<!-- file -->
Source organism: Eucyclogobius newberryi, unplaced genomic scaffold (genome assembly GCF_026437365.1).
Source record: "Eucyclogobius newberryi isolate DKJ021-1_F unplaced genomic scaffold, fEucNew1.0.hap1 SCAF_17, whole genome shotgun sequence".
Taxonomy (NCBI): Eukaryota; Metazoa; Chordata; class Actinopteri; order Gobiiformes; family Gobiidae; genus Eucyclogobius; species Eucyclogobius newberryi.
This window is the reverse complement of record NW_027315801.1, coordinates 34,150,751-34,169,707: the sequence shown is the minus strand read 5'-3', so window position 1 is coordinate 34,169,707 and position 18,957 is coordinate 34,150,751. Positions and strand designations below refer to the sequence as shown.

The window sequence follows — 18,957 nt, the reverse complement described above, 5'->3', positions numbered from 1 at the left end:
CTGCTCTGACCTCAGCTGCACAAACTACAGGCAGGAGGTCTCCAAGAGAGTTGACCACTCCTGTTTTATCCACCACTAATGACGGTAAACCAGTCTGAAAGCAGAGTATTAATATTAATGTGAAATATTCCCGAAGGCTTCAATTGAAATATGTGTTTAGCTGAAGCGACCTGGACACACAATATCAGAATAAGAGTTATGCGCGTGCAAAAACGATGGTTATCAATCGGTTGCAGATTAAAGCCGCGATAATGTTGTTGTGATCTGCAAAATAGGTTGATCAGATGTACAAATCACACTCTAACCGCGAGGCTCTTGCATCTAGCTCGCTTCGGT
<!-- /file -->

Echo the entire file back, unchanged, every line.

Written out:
Source organism: Eucyclogobius newberryi, unplaced genomic scaffold (genome assembly GCF_026437365.1).
Source record: "Eucyclogobius newberryi isolate DKJ021-1_F unplaced genomic scaffold, fEucNew1.0.hap1 SCAF_17, whole genome shotgun sequence".
Taxonomy (NCBI): Eukaryota; Metazoa; Chordata; class Actinopteri; order Gobiiformes; family Gobiidae; genus Eucyclogobius; species Eucyclogobius newberryi.
This window is the reverse complement of record NW_027315801.1, coordinates 34,150,751-34,169,707: the sequence shown is the minus strand read 5'-3', so window position 1 is coordinate 34,169,707 and position 18,957 is coordinate 34,150,751. Positions and strand designations below refer to the sequence as shown.

The window sequence follows — 18,957 nt, the reverse complement described above, 5'->3', positions numbered from 1 at the left end:
CTGCTCTGACCTCAGCTGCACAAACTACAGGCAGGAGGTCTCCAAGAGAGTTGACCACTCCTGTTTTATCCACCACTAATGACGGTAAACCAGTCTGAAAGCAGAGTATTAATATTAATGTGAAATATTCCCGAAGGCTTCAATTGAAATATGTGTTTAGCTGAAGCGACCTGGACACACAATATCAGAATAAGAGTTATGCGCGTGCAAAAACGATGGTTATCAATCGGTTGCAGATTAAAGCCGCGATAATGTTGTTGTGATCTGCAAAATAGGTTGATCAGATGTACAAATCACACTCTAACCGCGAGGCTCTTGCATCTAGCTCGCTTCGGT